Whether on the desktop, in the browser, or the mobile device - The Giants of computing technology want to control the way you interact with the digital word.
The take here on the Grid is that controlling the user experience is central to any company making software or interactive applications.
Google's revenue comes from advertising, but they are fundamentally a (web-based) software, or user experience company. Apple's revenue comes from selling hardware and devices, but they are fundamentally a software, or user experience company (the user experience company, many would argue). Even Facebook, Myspace, Digg etc are earning revenue from advertising, but if you stop and think about it, are fundamentally software, or more generally, user experience companies. (made valuable by virtue of facilitating electronic interaction for, and being a destination of multiple users)
Big bad old Microsoft, OTOH, still makes it's money selling software, but has to do web stuff & sell hardware in addition to that just to support and defend the legacy revenue stream.
The problem for a company like Microsoft is that software (like file storage & management, apps, etc) is going to eventually move to a web-centric, subscription based model.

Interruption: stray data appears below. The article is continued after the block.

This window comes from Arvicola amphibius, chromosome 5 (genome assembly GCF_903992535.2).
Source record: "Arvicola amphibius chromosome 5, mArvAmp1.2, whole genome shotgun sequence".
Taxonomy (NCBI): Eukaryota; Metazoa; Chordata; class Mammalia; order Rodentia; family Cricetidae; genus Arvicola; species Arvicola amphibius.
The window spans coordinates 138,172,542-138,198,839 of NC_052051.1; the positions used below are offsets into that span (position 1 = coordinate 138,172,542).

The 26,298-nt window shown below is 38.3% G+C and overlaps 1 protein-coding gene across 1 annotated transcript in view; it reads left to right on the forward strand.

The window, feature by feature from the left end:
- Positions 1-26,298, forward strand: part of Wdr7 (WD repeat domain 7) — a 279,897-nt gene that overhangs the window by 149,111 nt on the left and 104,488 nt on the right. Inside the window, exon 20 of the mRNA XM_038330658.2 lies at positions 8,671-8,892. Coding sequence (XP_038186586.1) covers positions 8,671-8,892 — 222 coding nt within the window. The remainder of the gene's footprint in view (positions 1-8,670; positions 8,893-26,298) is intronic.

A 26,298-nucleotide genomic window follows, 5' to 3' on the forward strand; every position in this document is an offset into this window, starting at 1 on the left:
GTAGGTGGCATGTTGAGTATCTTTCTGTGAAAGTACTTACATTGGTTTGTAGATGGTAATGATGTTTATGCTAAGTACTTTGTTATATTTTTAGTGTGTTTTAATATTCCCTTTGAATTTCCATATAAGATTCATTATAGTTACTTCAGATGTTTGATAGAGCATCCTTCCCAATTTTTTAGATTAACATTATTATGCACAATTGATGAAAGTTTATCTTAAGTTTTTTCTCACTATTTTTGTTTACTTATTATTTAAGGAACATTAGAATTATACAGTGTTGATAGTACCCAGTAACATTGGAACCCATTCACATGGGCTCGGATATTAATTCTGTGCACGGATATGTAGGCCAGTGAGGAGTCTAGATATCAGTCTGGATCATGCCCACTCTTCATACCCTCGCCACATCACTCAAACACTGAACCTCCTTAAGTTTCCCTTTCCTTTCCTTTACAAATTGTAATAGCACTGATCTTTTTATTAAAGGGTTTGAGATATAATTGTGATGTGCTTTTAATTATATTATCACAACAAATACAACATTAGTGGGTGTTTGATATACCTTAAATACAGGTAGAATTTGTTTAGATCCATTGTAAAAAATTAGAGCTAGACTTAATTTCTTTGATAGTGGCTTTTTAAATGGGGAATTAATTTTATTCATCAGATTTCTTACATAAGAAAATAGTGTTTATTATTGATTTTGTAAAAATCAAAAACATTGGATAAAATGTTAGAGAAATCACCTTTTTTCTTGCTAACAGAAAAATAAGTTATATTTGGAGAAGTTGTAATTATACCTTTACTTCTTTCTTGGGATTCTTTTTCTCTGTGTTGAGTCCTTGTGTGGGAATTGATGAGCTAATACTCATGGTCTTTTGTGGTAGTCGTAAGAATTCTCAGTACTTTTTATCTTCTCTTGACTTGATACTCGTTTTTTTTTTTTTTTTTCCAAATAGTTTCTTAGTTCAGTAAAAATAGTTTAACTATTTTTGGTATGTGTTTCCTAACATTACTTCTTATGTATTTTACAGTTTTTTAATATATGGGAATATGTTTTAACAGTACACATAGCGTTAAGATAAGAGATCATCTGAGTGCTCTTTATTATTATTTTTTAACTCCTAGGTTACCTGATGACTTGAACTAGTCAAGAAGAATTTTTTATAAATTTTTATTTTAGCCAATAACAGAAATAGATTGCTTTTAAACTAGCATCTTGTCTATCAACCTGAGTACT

The answer is ALL OF THE ABOVE. Ultimately the web is out in the cloud and on our local machines. It doesn't matter what the form factor is (pc, notebook, netbook, phone) or where the code running it lives.
If Google can control the experience it reinforces their other properties and future ones they roll out. It also paves the way for subscription based services, like file storage.
It's a multifaceted approach to be sure, from all players. At the end of the day, they all want the same thing: To control us, er...the user experience...and we let them, because they usually give us such cool toys to play with :)